Instead you need to use a special utility to inform the controller that everything has been erased. See this thread

Please note: I haven't actually tried any of this stuff myself. I just have been doing research in anticipation of purchasing an SSD for my 2011 MBP.

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You want reinstall your old MBP, because want sale it? So zero out.

Want install OS X into the new MBP - don't need zero.

"Zero out" is for the security. see here too. And if you come from the DoD, CIA etc.. ;) and you have classified informations on you notebook - use the multi-pass zero-out. ;)

For those who have heard that there is someone who has seen such a person who knows how wear-leveling works, ;) TAKE IT EASY :)

I show you how wear-leveling works when erasing a whole SSD sector-by-sector. (and not file-by-file).

For the simplicity imagine than your SSD has only 10 sectors, with numbers from 0 up to 9.
Again, for this example we don't need differentiate between static/dynamic wear-leveling, only need to know, than SSD somewhat counting the write-count into each sector on SSD.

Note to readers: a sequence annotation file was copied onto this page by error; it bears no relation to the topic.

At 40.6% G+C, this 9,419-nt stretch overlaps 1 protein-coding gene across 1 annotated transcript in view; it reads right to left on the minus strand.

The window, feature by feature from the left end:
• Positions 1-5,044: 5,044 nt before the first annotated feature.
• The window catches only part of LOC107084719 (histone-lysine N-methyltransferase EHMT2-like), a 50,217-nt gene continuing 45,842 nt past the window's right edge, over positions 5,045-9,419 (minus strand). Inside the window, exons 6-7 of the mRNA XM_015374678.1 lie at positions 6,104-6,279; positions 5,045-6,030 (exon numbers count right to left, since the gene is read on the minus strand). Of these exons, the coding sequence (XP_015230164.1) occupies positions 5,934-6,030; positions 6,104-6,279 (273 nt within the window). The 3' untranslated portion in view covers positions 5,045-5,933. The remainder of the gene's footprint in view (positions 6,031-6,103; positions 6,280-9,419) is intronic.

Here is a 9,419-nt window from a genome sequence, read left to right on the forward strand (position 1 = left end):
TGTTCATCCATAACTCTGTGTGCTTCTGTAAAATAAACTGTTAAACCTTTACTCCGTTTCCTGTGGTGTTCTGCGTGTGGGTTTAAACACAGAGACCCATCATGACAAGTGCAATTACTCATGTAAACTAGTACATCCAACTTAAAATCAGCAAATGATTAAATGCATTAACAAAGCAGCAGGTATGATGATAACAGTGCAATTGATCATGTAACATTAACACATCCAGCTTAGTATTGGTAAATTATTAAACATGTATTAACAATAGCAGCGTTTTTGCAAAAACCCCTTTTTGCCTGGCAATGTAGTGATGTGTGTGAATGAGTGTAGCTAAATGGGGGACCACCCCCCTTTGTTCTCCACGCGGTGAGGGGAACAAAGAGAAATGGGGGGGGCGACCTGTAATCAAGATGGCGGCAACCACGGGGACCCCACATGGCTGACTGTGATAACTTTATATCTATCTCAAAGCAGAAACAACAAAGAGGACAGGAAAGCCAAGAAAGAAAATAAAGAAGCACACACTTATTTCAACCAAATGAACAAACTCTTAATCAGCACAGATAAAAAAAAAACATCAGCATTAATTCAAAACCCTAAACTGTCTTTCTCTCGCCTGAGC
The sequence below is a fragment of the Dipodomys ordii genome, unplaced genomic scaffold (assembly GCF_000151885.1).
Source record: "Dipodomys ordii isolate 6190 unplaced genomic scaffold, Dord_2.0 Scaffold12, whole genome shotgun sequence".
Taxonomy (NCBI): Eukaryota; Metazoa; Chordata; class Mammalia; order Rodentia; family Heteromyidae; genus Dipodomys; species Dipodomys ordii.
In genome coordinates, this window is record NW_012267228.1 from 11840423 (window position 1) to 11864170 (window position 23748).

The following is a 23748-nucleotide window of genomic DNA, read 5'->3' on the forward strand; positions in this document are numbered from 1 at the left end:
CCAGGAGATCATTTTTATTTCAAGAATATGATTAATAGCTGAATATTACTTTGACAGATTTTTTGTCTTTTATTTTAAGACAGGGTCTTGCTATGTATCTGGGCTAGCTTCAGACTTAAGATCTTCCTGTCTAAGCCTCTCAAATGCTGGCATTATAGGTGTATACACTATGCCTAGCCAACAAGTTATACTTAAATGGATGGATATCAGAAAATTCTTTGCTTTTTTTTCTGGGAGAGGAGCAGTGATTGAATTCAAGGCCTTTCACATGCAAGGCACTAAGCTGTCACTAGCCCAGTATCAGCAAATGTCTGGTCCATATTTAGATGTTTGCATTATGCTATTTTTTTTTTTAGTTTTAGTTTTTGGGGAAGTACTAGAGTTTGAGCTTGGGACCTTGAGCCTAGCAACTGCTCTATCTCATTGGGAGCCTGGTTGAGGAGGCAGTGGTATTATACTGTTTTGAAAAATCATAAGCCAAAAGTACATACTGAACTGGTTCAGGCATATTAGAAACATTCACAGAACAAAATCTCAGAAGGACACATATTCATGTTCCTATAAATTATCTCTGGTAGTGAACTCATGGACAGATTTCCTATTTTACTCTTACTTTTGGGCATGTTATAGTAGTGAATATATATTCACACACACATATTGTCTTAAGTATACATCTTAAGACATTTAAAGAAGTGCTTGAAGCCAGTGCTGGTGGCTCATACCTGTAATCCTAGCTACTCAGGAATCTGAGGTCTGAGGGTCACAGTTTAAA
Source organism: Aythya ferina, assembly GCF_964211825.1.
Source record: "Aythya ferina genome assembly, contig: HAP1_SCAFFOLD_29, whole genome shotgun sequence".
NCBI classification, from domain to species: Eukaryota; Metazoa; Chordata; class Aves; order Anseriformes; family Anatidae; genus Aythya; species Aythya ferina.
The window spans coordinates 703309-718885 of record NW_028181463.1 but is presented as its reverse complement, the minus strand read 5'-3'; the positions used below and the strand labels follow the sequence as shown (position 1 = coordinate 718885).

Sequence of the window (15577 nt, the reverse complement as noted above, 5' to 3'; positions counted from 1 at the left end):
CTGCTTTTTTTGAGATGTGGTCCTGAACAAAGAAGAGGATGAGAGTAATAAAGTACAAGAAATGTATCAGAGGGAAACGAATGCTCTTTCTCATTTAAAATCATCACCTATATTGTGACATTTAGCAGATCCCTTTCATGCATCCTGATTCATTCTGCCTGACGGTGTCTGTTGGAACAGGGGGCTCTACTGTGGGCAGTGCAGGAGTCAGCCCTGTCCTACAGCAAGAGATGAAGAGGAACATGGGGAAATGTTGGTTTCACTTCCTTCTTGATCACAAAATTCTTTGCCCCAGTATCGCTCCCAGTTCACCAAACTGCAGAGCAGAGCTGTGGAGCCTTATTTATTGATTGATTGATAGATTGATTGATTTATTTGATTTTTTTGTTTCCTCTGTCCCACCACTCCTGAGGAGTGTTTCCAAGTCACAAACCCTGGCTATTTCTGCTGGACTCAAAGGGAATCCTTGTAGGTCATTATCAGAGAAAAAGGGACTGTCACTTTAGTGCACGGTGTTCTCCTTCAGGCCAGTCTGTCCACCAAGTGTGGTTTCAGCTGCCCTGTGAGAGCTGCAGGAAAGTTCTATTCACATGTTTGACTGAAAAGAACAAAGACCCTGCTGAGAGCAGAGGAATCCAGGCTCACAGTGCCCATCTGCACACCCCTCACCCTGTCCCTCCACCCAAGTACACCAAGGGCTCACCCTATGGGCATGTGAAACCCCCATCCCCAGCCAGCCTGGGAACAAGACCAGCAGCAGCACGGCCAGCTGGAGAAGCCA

The scheme is the following:

sector number -> 0  1  2  3  4  5  6  7  8  9 
my DATA          .  .  .  .  .  .  .  .  .  .
usage count      0  0  0  0  0  0  0  0  0  0 

for the fresh ssd we have usage count "0" for all sectors. (in reality this is not true, but for this example it is ok), and we haven't any data on the SSD.

Ok, after a while of usage of normal usage of SSD we get for example the next:

sector number -> 0  1  2  3  4  5  6  7  8  9 
MY DATA          .  .  x  x  .  .  x  .  .  .
usage count      5  6  6  6  5  5  7  6  4  5

so, we have physically occupied sectors# 2,3,6 (so, my data ARE really in these sectors, and does not matter what OS think where they are) and the SSD maintain his usage table. You can see the usage table (bottom row) is nearly leveled. (why is not exactly leveled does not matter for this example, and also we not need discuss how SSH maintain the his free sector table, but need to know, than the SSD's free sectors table has nothing with the OS's free sector table).

So, come erase the whole SDD sector-by-sector. What this mean? The OS will write some data (not always zeroes) into each sector sequentially on SSD.

The OS send a command to SSD "write these zeros onto sector 0". The SSD's wear leveling choose on block with the lowest number of writes and write the zeros into. In our small example this will be sector 8, so we get: